In a recent report, security researchers have stated that geopolitical tensions, credentials theft, ransomware and other cyberattacks are now threatening the financial sector here in the United Kingdom.

Malicious actors are increasingly drawn to the financial industry, with businesses operating within it presenting attractive targets for rich rewards when schemes and scams are successfully executed.

Attacks aimed at UK financial institutions and service

In a recent report published by the dedicated security team of KELA, researchers examined the attacks and associated cybersecurity issues that occurred last year and in the early months of 2022. The report focused on financial services and banks in the UK.

Britain was among the first nations to stand alongside Ukraine after the Russian invasion. As a result, UK organisations have become a tempting target for malicious actors that side with Russia. Such entities include advanced persistent threat (APT) attackers with state sponsorship and hacktivists. The UK’s National Cyber Security Centre (NCSC) has previously issued a warning to British businesses to bolster their cybersecurity defences and measures following the Russian assault on Ukraine.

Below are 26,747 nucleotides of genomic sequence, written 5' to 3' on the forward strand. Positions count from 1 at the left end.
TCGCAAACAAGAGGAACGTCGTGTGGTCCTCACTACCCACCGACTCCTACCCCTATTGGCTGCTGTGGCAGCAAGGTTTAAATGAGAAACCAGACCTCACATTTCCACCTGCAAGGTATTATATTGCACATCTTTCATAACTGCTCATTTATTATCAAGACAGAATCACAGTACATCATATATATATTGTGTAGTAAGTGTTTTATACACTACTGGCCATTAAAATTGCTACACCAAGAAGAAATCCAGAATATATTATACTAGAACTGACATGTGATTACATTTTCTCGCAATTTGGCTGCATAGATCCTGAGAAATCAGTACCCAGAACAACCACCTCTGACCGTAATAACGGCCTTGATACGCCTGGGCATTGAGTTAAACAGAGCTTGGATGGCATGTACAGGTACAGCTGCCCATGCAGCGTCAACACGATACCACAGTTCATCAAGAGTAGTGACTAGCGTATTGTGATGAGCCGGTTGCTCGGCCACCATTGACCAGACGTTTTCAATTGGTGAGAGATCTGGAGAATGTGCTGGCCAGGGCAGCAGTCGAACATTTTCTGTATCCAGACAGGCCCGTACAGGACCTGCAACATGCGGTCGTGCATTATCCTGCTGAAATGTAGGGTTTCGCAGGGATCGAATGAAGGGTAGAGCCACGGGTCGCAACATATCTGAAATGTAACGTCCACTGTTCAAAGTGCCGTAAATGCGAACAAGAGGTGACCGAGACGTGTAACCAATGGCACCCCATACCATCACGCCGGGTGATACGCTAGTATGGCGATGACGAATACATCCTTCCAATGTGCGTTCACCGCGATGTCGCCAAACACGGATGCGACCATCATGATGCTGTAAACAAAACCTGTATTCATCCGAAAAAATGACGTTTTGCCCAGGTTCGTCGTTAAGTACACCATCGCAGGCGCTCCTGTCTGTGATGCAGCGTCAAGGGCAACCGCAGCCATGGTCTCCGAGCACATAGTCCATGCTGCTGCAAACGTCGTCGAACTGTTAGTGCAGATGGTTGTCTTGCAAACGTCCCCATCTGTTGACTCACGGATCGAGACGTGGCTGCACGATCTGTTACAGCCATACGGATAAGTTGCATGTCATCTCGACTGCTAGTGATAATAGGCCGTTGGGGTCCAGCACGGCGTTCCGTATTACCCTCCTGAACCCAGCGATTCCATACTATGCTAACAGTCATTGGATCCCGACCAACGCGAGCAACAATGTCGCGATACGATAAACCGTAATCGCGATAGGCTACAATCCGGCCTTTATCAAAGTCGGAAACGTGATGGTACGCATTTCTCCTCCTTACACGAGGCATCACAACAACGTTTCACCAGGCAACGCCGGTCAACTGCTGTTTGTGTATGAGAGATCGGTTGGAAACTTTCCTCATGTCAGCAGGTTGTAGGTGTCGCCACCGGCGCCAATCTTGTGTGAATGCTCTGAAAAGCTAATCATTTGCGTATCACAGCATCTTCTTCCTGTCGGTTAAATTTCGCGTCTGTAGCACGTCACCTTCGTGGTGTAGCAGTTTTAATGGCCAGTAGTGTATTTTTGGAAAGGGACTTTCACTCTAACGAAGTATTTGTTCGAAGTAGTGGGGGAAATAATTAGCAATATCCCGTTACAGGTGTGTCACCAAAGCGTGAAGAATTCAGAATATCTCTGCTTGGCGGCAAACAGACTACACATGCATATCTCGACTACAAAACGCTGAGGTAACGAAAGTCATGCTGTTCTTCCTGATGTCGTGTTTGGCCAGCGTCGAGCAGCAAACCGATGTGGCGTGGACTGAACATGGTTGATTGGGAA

APTs are commonly responsible for attacks unleashed on the financial sector. User account credentials, payment card numbers, and customers’ personally identifiable information (PII) are useful to them for social engineering attacks and identity theft, making fraudulent purchases and card cloning.

APT groups target organisations on a global scale and those based in Britain are not an exception. In recent years, APTs like the China-based APT31 and APT40 have made use of vulnerabilities like ProxyLogon to attack British businesses.

Researchers at KELA commented:

“In general, APTs may target the financial sector to commit fraud, burglarise ATMs, execute transactions, and penetrate organisations’ internal financial systems. Although specific threats to the UK financial sector have not been identified, there is no doubt that the UK has occasionally been a target of APT groups during 2021.”

UK data in great demand

After exploring forums on the dark web, the researchers also found that exposed corporate data from the UK is a commodity much in demand by cybercriminals, especially those hunting for internal data, user access credentials and PII.

For instance, in January last year, a user on the Russian hacker forum known as ExploitIn requested a “UK database leak.” The same forum this year hosted another order for data, asking for targeted bank leads for the UK, listing details desired like dates of birth, full names, bank names and sort codes, along with addresses and postcodes.

The security team at KELA commented on how British company’s data is disclosed:

“As the UK plays a significant role in the global economy, often providing services to international companies and organisations, it is likely that breaches related to foreign companies would affect UK firms.”

Between the dates January 2021 and February 2022, researchers at KELA tracked almost 16,000 unique, leaked user credentials connected to UK financial organisations that had appeared online. The information included data leaked during headline breaches like those involving RedCappi, Oxfam and ParkMobile.